Posts tagged with "Byron"

eight lives left

A little while ago, Byron stopped holding down his meals, and we’d consistently find chicken parts scattered about the house shortly after he ate. A visit to the vet, along with the usual blood tests, came up empty. It was only an x-ray at the ER that showed a small object lodged at the start of his small intestine, blocking the path of digestion.

It didn’t come as a huge surprise. Byron was a relentless cat when it came to searching for food. I couldn’t tell if he’d roam the house for things to eat cause he was hungry, or if his hunger came from the constant roaming. Sometimes we’d find chewed up toys passed through his system, but more often than not they came up the other end, covered in bile. It was only a matter of time before something got stuck.

cat in cone

The face of a killer defeated by a furniture screw.

I try to have a pragmatic view about my cats. Operations of this scale on any single one are hard for me to justify, when I could use those resources to save several more (especially when I wouldn’t love a new cat any less). So I left the decision up to Heather, considering the fact that she’s the breadwinner now, and she’s had a stronger connection to him ever since she started taking care of the cat’s meals.

It wasn’t a difficult choice for her, and she gave the vet approval to operate without a second thought.

Cat at Wintersday

Heather’s spent more hours as his ranger alter-ego, Byron Tightslasher, than any other character. Every detail of his virtual persona is carefully chosen to mimic Byron in real life, from the patterns of his fur, to the tilt of his muzzle. In keeping with his personality, even the ranger pets that follow him are named after foods, such as his juvenile eagle called Drumsticks.

This Christmas, Byron’s “Santa Claws” persona includes a snowfall aura, Wintersday weapon set, wreath backpack, and Ho-Ho-Tron mini with matching santa hat.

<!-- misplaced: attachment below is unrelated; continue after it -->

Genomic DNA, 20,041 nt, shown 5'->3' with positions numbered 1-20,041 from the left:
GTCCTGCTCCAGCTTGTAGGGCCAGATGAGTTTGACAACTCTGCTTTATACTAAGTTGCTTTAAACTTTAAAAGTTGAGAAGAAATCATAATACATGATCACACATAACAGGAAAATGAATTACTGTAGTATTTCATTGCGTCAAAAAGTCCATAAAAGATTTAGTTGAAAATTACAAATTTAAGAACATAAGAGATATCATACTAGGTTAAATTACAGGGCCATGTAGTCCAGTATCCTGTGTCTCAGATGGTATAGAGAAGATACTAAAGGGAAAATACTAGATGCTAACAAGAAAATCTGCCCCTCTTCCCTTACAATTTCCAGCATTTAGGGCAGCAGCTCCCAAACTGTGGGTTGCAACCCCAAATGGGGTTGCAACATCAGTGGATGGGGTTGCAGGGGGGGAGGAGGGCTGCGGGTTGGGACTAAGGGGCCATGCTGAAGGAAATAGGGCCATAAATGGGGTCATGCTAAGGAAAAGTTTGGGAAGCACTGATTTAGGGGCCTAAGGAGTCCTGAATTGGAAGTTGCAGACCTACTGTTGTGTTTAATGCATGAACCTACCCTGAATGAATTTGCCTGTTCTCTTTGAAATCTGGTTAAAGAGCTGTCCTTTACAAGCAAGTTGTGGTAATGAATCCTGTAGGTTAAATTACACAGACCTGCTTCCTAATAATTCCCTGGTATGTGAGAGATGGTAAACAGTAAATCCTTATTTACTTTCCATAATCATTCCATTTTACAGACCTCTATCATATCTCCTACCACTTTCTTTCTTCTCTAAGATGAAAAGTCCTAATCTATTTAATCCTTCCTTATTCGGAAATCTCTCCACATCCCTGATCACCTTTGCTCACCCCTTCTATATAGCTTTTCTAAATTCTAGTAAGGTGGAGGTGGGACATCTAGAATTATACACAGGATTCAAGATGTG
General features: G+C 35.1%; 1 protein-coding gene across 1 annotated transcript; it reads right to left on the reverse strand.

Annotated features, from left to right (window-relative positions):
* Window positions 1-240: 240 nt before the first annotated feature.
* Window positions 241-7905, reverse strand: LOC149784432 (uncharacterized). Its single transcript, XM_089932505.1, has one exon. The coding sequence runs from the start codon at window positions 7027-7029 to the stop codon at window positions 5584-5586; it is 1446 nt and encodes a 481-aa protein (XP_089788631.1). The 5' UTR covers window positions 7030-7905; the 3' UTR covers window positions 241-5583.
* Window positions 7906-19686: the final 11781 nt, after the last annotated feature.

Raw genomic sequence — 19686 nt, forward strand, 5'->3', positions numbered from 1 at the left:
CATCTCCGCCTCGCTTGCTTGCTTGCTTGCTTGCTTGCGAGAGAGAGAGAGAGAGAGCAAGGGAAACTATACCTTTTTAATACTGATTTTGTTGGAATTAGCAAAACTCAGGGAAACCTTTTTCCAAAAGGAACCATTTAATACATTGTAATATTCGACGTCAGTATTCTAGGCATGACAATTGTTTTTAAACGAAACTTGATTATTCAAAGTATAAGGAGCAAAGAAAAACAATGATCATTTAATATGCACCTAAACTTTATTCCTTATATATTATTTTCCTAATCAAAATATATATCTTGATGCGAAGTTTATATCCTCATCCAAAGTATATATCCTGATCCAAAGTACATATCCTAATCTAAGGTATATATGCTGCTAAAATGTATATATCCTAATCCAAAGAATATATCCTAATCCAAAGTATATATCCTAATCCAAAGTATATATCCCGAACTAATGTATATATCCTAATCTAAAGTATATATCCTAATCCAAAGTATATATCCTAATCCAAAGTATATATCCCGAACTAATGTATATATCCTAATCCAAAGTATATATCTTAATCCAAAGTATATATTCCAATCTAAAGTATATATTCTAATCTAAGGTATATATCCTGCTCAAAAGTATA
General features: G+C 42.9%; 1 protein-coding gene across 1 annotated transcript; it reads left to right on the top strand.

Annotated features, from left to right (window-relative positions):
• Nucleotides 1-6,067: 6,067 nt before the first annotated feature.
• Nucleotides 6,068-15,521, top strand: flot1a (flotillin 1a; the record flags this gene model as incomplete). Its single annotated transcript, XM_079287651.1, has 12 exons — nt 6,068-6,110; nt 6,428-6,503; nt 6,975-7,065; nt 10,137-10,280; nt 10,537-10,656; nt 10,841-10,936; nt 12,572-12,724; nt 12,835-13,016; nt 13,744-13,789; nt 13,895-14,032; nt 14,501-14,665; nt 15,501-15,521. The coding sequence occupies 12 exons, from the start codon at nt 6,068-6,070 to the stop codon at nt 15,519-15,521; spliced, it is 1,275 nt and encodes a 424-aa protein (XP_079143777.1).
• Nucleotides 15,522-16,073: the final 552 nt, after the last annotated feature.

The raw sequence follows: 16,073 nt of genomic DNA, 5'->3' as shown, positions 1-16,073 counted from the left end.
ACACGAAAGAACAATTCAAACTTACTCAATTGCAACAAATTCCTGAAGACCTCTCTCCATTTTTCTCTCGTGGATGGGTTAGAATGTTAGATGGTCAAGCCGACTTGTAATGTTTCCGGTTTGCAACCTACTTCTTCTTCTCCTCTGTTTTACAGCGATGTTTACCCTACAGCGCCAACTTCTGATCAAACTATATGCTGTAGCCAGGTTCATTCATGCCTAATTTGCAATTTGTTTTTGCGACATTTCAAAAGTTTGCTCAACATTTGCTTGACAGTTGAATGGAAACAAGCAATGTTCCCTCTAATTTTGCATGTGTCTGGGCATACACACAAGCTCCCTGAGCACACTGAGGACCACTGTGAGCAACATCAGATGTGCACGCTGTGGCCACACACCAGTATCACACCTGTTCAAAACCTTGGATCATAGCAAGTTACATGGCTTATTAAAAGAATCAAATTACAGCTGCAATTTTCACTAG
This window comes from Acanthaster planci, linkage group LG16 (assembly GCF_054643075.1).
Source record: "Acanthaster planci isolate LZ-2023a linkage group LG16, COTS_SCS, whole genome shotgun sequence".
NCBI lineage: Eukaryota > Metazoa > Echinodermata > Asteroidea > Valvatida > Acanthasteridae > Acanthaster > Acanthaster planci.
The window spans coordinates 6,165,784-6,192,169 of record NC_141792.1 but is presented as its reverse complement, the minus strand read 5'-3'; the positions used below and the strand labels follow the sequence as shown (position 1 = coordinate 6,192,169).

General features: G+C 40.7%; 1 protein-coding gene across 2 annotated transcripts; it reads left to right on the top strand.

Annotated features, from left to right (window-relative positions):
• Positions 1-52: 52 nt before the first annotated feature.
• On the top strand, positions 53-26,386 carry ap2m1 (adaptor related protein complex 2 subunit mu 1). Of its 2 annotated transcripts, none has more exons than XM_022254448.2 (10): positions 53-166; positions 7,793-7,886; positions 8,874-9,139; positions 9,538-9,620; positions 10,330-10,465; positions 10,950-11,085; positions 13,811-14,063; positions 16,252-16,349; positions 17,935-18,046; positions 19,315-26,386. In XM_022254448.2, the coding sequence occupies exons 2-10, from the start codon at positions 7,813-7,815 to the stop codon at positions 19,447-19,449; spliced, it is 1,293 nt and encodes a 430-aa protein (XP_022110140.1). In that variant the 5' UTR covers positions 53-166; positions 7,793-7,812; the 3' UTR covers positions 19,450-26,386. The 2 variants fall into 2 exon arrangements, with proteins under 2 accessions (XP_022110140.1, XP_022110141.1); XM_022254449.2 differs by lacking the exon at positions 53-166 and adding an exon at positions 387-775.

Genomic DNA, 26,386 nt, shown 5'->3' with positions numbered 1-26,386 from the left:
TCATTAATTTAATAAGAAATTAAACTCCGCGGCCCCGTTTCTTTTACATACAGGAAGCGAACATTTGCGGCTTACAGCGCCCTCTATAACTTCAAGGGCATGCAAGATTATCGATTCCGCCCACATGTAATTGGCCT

After leaving Leonard at the hospital for an emergency operation, then finding out the next day that he was gone, I was terrified that I’d never see Byron again, but he soon came home with a new collar and a shaven belly, weak from not having digested a proper meal in so long.

It’s been a few months since, and he’s rebounded quite well, though a lot more cautious when it comes to the things he decides to put in his mouth. I suspect he’s learned a very painful lesson about not eating something just because he can, which means by now he’s at least smarter than most puppies.

shaved belly

BELLY NEEDS BOOPING

I could tell Heather loved my kitties, cause she obsesses over their health, projects their personalities onto other animals, and talks about them ceaselessly (whether it’s to me or people she just met). She even role-plays as them in Guild Wars 2, her favourite part of every season being the chance create a new costume. But after seeing the how much effort she put into saving my little boy, then nursing him back to health with delicate patience, I’ve started to understand that love goes deeper than I realized, for both them and me.

nothing lasts, but nothing is lost

It’s been a few weeks since I left the comic book shop. I’m glad to have gone through the experience of being a professional nerd, to have met the particular set of challenges involved and flourished, but I could tell it was time to quit when the stress was carrying over from one shift to the next, even with days between.

Without the need to run tournaments, or the pressure of dealing with customers, I have a chance to breathe again. That means doing my best not to worry about being productive or happy. Just trying to feel okay can be enough of a day-to-day challenge.

Cat in Tigger costume

Their special bond comes from the fact that she lets him get away with more than I do.

Heather and I are taking the next few months off to regain our balance and adjust to our new dosages of SNRIs. Now that I’m in a place where I’m feeling more safe and secure, I can tell it’s still hard for me to let go of negative thoughts, even when the stimulus is gone. I’m coming to terms with the fact that I’ve been fighting depression my whole life, and the fact that I’ll likely be on even more medication for the rest of it1.

I wish I could turn to writing for catharsis, but I’m not strong enough to process the memories. Parts of the past are still too recent, too familiar, too painful. And sometimes it’s hard to think of the person I was only a year ago, even knowing how far I’ve come. I’m starting to realize that time is what I need most, which means I also need patience and trust from my friends.

Cat and Magic: The Gathering

The only commitments I’ve kept are my playgroup on Sundays, and my Wednesdays with Lisa. Otherwise, I’m lost in Guild Wars; the easiest way to escape and feel productive at the same time is to work on daily achievements by slaying dragons.

And that’s how I lost the Autumn. I didn’t even realize the leaves had turned and fallen. Now that I’m not working (and I’m the one who always hosts), it feels like I never leave the house. The only reminder that winter is here is when the heat comes on, and the smell of dry furnace air fills the room. I was looking forward to the first snowfall of the season, but the plows have already been out and I haven’t had a chance to take it all in.